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Menendez Brothers Found on 1990-91 NBA Trading Card

Photo was taken after they had brutally murdered their parents — but before they had been caught

A preliminary hearing held in Beverly Hills, Calif., for Lyle, left, and Erik Menendez, was postponed Friday as their lawyers fought to keep potentially incriminating evidence out of the case, . Lyle, 23, and Eric, 20, are charged in the August 1989 shotgun murders of their parents, Jose and Kitty MenendezMenendez Brothers Trial 1991, Beverly Hills, USA

Lyle, left, and Erik Menendez during their trial in 1991.

Kevork Djansezian/AP/REX/Shutter

The Menendez brothers may not be part of official collectible sets of killer trading cards — which sparked outrage when they were first introduced in 1992 and have continued to be controversial as new editions pop up every few years — but their surprise cameo on an NBA trading card means collectors of murder memorabilia can probably still include them in their decks.

Lyle and Erik Menendez were convicted and sentenced to life in prison for the 1989 murders of their wealthy parents, Jose and Kitty Menendez. The case was highly publicized, with the brothers first blaming the murders on the mob, and, once caught, claiming that they were victims of sexual abuse. But during the period between the murders in August 1989, and the brothers’ arrests in March 1990, they went on a lavish spending spree with their parents’ insurance money, buying Rolex watches, new cars — and courtside tickets to the Knicks at Madison Square Garden.

It was their spending — a total of about $700,000 during that five-month period — that made authorities suspicious, and that last year led crime writer Stephen Zerance to discover that they appear in the background of Mark Jackson’s 1990 trading card. Zerance told the website SLAM that he was looking for evidence that the brothers really did all of the over-the-top spending that’s been reported.

“My friend and I, who is also a true-crime head, knew that the brothers went on a lavish spending spree after they got an insurance payout from their parents’ death,” Zerance said. He thought he might be able to find documentation of their reported purchase of courtside seats in the Getty Images database. When that came up empty, he had the idea that maybe the pair had been captured on a trading card, so he began scouring old cards from the season following the murders on eBay until he spotted the brothers on the Mark Jackson card. He bought up a bunch of the cards for ten cents each.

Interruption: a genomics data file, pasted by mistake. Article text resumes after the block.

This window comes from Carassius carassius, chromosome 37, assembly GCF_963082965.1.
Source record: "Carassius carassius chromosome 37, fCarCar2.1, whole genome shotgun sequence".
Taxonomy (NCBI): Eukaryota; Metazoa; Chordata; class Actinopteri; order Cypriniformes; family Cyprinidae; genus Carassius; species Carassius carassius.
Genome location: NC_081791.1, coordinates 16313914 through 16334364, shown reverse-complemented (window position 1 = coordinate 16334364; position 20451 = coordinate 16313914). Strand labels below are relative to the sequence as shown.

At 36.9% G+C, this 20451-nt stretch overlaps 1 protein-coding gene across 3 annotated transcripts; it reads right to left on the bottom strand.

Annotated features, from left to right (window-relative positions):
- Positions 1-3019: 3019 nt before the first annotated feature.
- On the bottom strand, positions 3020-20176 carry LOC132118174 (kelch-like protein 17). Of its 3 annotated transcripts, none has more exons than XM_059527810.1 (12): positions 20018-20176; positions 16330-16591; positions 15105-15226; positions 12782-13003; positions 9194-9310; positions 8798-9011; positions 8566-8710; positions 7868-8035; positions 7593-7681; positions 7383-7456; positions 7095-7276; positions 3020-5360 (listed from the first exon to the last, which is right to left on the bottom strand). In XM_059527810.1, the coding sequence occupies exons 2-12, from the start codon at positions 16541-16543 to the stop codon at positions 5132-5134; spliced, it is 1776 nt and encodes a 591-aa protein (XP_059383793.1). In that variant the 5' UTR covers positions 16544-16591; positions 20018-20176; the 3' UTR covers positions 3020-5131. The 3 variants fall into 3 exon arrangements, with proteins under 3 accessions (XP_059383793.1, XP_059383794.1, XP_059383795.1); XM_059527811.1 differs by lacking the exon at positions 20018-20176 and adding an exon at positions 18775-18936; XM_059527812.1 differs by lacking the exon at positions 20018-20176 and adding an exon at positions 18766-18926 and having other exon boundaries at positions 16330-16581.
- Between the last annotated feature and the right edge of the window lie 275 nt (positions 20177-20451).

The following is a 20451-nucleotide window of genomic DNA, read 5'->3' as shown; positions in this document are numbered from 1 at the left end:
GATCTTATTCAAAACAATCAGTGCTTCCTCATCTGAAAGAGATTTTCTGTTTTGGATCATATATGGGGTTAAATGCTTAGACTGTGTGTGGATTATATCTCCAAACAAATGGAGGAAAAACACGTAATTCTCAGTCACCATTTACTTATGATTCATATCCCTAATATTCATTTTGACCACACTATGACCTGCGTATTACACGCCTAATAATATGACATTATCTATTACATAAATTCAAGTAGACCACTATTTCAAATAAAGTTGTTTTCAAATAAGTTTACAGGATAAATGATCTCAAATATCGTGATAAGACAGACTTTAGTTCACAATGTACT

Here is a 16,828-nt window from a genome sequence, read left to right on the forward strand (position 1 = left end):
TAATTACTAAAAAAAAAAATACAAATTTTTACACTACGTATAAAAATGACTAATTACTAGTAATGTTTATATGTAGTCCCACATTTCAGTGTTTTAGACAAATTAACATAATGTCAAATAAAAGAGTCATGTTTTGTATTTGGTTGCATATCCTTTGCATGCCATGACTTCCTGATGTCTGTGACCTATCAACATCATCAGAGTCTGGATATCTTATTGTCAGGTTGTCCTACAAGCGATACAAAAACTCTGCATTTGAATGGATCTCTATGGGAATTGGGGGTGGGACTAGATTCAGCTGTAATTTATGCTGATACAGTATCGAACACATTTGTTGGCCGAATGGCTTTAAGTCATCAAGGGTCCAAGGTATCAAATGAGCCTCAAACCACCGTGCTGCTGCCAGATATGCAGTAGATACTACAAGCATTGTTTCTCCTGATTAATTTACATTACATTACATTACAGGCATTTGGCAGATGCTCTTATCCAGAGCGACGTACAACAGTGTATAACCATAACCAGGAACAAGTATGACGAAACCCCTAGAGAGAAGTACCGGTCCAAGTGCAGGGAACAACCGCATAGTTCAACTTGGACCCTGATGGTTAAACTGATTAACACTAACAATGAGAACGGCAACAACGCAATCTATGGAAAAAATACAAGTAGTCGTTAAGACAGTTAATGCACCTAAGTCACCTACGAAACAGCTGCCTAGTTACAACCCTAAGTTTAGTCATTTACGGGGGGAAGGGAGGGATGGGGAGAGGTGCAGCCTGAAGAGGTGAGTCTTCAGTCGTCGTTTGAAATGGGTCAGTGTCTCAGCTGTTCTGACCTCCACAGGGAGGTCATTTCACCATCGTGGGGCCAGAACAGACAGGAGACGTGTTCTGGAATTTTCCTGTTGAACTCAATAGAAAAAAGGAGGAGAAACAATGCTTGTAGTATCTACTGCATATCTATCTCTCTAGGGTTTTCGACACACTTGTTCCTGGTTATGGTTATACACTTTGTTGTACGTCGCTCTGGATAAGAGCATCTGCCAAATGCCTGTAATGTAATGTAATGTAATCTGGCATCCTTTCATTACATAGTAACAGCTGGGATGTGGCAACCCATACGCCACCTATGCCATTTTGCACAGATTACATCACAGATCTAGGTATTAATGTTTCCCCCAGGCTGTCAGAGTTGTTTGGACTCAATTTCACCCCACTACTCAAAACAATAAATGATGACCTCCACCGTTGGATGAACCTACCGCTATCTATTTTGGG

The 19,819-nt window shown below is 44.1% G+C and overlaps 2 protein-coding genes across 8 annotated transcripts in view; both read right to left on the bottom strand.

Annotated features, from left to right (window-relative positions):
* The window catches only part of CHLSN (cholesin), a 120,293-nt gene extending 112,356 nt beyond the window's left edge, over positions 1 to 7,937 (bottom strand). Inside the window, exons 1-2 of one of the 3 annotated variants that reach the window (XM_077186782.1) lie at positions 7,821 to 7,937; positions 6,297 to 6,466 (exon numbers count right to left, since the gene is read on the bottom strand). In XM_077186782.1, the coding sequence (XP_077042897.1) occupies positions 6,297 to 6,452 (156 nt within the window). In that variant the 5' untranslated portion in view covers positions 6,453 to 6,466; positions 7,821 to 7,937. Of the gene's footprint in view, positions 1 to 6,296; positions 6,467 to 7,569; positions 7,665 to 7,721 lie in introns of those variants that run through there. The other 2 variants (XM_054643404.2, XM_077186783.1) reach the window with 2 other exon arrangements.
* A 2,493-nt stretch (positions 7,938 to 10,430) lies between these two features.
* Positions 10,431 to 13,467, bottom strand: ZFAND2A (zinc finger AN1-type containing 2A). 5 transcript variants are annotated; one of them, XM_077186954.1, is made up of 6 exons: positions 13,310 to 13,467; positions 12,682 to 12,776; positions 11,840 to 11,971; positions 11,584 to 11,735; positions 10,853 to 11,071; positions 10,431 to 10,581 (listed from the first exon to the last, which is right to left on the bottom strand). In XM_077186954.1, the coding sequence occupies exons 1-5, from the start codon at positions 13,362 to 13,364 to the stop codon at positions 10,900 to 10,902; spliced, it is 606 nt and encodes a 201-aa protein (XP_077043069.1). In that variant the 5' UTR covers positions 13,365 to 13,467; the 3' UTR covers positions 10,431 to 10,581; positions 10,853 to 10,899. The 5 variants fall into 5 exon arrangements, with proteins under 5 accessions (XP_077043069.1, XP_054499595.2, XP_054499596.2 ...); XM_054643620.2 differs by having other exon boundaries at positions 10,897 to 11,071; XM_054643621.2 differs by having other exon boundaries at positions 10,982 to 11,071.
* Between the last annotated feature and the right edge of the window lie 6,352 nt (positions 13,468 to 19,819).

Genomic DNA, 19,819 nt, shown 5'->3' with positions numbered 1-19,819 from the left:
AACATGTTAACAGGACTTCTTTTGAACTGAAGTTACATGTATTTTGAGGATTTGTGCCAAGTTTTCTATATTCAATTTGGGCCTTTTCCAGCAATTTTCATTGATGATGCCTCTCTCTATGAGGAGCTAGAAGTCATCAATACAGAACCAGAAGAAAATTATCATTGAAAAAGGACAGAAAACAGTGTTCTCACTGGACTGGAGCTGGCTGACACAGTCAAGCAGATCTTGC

Zerance posted his findings on Twitter, but his discovery didn’t get much traction until it made its way to Reddit. Once word got around, eBay banned the sale of the card under their prohibition of the sale of anything “affiliated with murders or serial killers.” They haven’t consistently enforced the ban, however, and several of the cards are currently for sale for $15, $20, and $35 — with many of the listings specifically mentioning the fact that the Menendez brothers are visible in the background.

Murderer memorabilia is a confoundingly popular area of interest for collectors. An auction of items belonging to Unibomber Ted Kaczynski brought in about $190,000 total, including $20,000 for the sweatshirt and sunglasses featured in the infamous police sketch. A Christmas card from Ted Bundy sold for $3,000, and a lock of Charles Manson’s hair is currently on sale for $2,400. There are several websites specifically dedicated to “murderabilia,” selling everything from paintings by John Wayne Gacey to scraped-off foot skin from “Railway Killer” Angel Resendiz. The demand for Menendez merch clearly isn’t quite as high as these infamous killers, given the still-moderate price tag on these cards, but there are undoubtedly some collectors of the macabre out there who will be delighted to own an NBA trading card commemorating the outlandish spending spree the brothers went on with the insurance money they got from killing their parents.

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